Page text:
The first whistleblower cited in Wasserman’s address was Thomas Drake. Drake was a senior executive at the National Security Agency who made the mistake of revealing to the Baltimore Sun that the NSA’s Trailblazer Project, a project intended to analyze data carried on in the United States and elsewhere through the Internet, cell phones, and emails, not only violated the Fourth Amendment’s proscription against unwarranted searches and seizures, but it was a “billion-dollar computer boondoggle.”
In April 2010, Drake was indicted by a federal grand jury of several crimes, including violation of the Espionage Act. If convicted of the charges against him, Drake faced up to 35 years in federal prison.
A spokesperson for the Government Accountability Project reported that the government’s prosecution of Drake left him devastated. “His intelligence career is over, his finances are drained and he is personally spent,” said Jesselyn Radack.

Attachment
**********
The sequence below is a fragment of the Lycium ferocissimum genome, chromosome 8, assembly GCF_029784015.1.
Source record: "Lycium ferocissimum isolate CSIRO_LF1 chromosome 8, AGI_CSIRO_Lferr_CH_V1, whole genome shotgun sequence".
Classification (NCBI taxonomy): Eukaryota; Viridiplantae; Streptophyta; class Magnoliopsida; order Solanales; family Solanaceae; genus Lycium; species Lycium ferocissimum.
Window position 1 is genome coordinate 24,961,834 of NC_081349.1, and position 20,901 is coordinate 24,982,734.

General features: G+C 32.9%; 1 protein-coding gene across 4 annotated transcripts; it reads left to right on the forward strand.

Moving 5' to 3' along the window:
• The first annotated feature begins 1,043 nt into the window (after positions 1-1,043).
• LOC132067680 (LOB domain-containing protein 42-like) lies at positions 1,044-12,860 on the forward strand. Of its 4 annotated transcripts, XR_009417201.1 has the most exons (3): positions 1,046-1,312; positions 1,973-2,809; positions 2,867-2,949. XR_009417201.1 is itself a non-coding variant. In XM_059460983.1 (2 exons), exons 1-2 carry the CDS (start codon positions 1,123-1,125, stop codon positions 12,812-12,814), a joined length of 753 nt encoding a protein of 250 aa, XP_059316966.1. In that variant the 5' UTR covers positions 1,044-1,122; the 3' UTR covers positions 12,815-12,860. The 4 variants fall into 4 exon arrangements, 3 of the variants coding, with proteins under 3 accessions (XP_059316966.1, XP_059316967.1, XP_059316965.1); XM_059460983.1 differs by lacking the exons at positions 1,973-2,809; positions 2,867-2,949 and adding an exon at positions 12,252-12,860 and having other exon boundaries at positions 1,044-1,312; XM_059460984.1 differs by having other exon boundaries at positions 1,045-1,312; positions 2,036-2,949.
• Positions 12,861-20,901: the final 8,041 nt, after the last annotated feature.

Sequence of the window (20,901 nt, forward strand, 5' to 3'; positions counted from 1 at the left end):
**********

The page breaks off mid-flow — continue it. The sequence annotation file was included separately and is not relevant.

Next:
According to one report, Drake was forced out of his NSA job and was working at an Apple Store in the Washington, D.C. area.
Early in the summer of 2011, after several exposés ran in newspapers and on television, the Obama administration dropped all the charges against Drake in return for Drake's guilty plea to a misdemeanor of misusing NSA computers. Drake was sentenced to one year of probation and community service.
The second target of the government’s attack on whistleblowers was Shamai Leibowitz, an FBI linguist who was eventually sentenced to 20 months in a federal prison for leaking documents to a blogger.
Leibowitz testified that he believed that the papers he transmitted while working for the FBI contained evidence of “violations of the law” including the illegal attempt by the embassy of Israel to influence American foreign policy.
In exchange for his guilty plea to one count of disclosure of classified information, Leibowitz agreed to never file petitions to look at documents related to his case and to "never disclose” any classified or sensitive information to which he had access while on contract with the FBI.